Cardiac T2* MRI assessment in patients with thalassaemia major and its effect on the preference of chelation therapy.

Abstract

The aim of the study is to assess the relationship between T2* magnetic resonance imaging (MRI) values and age, serum ferritin level, left ventricular ejection fraction (LVEF), splenectomy status, and to identify appropriate modifications to chelation therapy based on T2* MRI results of children with thalassaemia major. Sixty-four patients with thalassaemia major (37 girls/27 boys) older than 8 years of age were enrolled in the study. Based on the first T2* MRI, the patients' myocardial iron depositions were classified into three groups: T2* MRI <10 ms (high risk group), T2* MRI 10-20 ms (medium-risk group) and T2* MRI >20 ms (low-risk group). There was no significant relationship between T2* MRI value and ages, serum ferritin levels and splenectomy status of thalassaemia major patients. The mean LVEFs were 60, 75, and 72.5 % in the high-, medium-, and low-risk groups, respectively (P = 0.006). The mean cardiac iron concentrations calculated from the T2* MRI values were 4.96 ± 1.93, 1.65 ± 0.37, and 0.81 ± 0.27 mg/g in the high-, medium-, and low-risk groups, respectively. Chelation therapies were re-designed in 24 (37.5 %) patients according to cardiac risk as assessed by cardiac T2* MRI. In conclusion, until recently, T2* MRI has been employed to demonstrate cardiac siderosis without a direct relationship with the markers used in follow-up of patients with thalassaemia. However, modifications of chelation therapies could reliably be planned according to severity of iron load displayed by T2* MRI.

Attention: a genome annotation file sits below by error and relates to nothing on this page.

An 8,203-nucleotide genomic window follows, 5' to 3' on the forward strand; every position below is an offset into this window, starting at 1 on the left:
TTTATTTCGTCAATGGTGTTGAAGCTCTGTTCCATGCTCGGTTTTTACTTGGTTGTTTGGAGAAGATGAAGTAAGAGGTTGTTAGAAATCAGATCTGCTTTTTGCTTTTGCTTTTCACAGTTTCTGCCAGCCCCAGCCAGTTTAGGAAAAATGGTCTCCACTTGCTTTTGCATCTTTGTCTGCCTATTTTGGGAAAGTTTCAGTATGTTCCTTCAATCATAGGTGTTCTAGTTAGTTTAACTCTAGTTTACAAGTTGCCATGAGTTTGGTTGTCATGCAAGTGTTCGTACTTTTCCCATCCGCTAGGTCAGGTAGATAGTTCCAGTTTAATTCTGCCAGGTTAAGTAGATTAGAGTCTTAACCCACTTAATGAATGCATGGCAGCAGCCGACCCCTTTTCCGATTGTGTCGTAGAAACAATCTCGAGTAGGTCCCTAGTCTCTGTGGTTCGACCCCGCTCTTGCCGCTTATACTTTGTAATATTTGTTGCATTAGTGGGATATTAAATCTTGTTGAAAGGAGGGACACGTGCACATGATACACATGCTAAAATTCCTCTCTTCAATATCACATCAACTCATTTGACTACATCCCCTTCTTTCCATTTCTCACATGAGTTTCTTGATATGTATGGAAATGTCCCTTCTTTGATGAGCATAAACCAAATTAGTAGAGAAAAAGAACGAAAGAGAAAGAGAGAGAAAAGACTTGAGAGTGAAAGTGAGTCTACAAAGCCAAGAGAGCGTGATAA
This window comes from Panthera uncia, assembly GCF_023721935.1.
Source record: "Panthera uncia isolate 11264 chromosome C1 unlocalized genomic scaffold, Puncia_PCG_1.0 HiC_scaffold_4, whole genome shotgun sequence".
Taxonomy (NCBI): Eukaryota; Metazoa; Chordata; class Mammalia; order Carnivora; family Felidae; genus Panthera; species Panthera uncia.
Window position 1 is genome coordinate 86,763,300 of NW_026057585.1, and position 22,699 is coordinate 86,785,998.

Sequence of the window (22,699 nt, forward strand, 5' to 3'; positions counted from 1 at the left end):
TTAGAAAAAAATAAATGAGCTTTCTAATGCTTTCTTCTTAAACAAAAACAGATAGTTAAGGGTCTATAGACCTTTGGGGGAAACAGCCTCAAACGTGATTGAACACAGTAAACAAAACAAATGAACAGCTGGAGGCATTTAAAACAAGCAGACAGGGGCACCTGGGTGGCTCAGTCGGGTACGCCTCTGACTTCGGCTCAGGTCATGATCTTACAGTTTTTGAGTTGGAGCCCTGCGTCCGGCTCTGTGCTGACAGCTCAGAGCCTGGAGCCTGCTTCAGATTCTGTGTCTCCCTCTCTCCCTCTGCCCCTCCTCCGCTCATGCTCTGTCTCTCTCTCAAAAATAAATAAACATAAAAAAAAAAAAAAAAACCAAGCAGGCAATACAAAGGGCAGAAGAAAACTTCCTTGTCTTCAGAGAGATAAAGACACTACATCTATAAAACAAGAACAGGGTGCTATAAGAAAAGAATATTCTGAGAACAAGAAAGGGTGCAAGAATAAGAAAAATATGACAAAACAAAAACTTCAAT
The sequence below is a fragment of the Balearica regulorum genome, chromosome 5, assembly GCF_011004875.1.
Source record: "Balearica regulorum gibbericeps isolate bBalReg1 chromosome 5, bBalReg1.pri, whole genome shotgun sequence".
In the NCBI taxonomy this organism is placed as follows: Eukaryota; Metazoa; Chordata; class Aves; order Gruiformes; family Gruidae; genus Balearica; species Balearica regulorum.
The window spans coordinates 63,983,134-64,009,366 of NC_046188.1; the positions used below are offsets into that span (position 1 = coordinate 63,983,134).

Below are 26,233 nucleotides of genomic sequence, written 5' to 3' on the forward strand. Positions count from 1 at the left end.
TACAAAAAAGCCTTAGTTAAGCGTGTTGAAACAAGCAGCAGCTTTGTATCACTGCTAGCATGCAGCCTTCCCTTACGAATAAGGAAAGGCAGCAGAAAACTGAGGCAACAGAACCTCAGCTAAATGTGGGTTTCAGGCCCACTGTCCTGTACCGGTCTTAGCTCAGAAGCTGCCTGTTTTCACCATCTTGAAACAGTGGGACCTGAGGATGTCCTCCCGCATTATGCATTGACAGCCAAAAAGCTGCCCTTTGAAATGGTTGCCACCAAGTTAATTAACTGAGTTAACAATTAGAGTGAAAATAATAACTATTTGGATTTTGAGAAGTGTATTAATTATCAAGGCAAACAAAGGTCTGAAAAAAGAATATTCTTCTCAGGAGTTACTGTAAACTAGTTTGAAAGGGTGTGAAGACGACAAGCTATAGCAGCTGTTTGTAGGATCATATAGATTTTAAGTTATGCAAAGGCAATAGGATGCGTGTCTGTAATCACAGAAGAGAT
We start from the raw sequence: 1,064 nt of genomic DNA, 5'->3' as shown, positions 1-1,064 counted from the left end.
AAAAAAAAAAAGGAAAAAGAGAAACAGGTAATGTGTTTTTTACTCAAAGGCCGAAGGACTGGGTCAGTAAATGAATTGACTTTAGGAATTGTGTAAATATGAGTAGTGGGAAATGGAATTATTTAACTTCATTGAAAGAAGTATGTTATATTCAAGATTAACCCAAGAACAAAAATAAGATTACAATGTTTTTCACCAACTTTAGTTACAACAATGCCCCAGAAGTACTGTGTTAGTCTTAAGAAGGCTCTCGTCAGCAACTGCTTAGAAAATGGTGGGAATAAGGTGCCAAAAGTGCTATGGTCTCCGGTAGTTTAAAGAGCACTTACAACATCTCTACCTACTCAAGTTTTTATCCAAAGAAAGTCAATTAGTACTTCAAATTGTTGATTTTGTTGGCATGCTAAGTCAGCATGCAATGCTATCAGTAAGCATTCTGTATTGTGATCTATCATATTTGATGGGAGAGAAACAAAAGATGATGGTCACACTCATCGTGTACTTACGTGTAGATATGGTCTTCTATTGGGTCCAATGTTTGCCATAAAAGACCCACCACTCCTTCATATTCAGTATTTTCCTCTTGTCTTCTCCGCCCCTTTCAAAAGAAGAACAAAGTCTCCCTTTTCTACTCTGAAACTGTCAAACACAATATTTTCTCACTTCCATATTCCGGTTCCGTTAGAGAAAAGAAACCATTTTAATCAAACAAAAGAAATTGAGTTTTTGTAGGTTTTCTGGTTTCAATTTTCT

DOI: 10.1007/s12185-014-1575-1